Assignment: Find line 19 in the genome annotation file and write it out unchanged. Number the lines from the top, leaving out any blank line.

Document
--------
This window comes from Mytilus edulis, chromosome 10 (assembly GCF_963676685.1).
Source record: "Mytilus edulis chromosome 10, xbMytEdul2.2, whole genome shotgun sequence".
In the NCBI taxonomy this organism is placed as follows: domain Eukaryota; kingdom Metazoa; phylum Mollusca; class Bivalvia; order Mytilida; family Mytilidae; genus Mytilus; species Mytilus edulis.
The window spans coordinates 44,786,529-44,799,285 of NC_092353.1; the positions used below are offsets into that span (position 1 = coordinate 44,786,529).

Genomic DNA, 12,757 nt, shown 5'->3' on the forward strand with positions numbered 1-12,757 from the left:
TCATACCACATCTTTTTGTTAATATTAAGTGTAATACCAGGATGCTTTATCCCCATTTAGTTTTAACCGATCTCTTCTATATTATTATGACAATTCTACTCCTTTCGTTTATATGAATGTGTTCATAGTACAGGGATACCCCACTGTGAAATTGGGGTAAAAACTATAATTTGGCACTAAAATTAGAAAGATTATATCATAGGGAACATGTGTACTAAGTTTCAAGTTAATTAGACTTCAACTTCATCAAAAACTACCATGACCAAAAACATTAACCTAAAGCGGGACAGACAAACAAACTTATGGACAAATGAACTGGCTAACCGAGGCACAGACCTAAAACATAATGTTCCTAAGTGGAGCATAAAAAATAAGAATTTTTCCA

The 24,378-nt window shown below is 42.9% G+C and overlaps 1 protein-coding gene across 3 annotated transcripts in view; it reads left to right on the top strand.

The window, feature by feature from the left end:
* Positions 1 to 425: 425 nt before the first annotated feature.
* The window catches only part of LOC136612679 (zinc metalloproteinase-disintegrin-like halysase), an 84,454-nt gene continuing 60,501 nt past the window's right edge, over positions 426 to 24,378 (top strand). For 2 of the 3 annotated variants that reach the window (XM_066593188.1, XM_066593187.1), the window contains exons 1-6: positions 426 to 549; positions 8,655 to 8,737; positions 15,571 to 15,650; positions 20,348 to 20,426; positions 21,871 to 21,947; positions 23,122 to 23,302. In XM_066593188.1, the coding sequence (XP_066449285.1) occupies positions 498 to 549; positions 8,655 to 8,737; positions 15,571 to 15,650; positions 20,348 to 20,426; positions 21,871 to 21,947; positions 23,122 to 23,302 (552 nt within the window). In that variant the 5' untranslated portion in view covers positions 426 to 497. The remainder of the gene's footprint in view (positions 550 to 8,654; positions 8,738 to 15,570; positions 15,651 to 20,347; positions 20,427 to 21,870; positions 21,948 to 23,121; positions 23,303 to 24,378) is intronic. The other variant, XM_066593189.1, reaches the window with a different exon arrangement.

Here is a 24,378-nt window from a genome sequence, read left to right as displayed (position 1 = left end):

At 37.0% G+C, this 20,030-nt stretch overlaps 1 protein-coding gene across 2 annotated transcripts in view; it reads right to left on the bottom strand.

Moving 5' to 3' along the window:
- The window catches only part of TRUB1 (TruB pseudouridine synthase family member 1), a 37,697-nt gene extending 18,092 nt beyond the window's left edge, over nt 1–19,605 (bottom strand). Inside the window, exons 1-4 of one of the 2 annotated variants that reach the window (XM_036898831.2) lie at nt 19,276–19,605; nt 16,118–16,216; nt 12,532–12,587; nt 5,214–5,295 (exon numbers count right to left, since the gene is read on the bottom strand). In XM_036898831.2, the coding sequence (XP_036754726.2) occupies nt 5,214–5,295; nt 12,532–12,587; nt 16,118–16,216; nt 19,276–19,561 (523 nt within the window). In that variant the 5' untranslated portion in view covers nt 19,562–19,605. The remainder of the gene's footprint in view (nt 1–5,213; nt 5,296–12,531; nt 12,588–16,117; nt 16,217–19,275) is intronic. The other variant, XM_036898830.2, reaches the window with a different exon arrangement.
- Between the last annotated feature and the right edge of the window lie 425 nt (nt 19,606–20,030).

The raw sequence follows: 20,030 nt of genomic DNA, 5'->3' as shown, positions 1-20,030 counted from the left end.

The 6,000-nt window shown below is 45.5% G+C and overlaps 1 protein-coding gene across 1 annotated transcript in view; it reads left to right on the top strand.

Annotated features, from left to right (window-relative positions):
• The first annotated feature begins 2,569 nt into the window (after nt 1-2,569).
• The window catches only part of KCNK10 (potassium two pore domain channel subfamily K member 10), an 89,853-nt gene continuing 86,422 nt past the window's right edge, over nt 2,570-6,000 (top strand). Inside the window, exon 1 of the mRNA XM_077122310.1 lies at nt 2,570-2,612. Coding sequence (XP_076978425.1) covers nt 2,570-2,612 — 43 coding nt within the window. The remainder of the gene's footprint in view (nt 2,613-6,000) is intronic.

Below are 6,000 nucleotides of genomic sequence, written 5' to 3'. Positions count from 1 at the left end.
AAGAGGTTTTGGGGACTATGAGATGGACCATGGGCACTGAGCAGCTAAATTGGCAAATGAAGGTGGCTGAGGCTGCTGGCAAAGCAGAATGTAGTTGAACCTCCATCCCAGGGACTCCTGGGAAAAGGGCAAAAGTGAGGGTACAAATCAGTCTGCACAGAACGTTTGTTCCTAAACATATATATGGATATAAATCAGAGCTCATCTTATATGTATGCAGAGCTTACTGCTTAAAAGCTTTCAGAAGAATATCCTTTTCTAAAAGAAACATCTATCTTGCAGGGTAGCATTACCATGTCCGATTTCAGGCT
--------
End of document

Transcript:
• The first annotated feature begins 2,569 nt into the window (after nt 1-2,569).